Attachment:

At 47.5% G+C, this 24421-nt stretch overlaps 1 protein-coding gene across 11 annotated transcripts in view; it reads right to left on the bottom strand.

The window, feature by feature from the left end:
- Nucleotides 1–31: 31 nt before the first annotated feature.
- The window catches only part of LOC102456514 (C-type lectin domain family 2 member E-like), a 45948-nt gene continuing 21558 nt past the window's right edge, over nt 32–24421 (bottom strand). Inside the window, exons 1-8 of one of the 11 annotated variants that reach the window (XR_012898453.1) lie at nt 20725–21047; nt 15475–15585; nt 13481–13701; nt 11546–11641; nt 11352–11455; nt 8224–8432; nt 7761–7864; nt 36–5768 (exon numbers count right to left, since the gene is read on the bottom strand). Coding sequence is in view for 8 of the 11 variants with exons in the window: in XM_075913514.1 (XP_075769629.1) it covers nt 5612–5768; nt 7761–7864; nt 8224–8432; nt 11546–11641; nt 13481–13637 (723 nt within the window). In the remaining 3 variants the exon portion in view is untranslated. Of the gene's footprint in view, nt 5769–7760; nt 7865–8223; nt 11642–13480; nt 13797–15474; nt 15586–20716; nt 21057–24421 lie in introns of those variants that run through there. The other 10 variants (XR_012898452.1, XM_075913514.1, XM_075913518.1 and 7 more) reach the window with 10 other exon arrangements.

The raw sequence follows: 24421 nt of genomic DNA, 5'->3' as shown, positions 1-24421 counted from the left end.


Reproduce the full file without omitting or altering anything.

At 47.5% G+C, this 24421-nt stretch overlaps 1 protein-coding gene across 11 annotated transcripts in view; it reads right to left on the bottom strand.

The window, feature by feature from the left end:
- Nucleotides 1–31: 31 nt before the first annotated feature.
- The window catches only part of LOC102456514 (C-type lectin domain family 2 member E-like), a 45948-nt gene continuing 21558 nt past the window's right edge, over nt 32–24421 (bottom strand). Inside the window, exons 1-8 of one of the 11 annotated variants that reach the window (XR_012898453.1) lie at nt 20725–21047; nt 15475–15585; nt 13481–13701; nt 11546–11641; nt 11352–11455; nt 8224–8432; nt 7761–7864; nt 36–5768 (exon numbers count right to left, since the gene is read on the bottom strand). Coding sequence is in view for 8 of the 11 variants with exons in the window: in XM_075913514.1 (XP_075769629.1) it covers nt 5612–5768; nt 7761–7864; nt 8224–8432; nt 11546–11641; nt 13481–13637 (723 nt within the window). In the remaining 3 variants the exon portion in view is untranslated. Of the gene's footprint in view, nt 5769–7760; nt 7865–8223; nt 11642–13480; nt 13797–15474; nt 15586–20716; nt 21057–24421 lie in introns of those variants that run through there. The other 10 variants (XR_012898452.1, XM_075913514.1, XM_075913518.1 and 7 more) reach the window with 10 other exon arrangements.

The raw sequence follows: 24421 nt of genomic DNA, 5'->3' as shown, positions 1-24421 counted from the left end.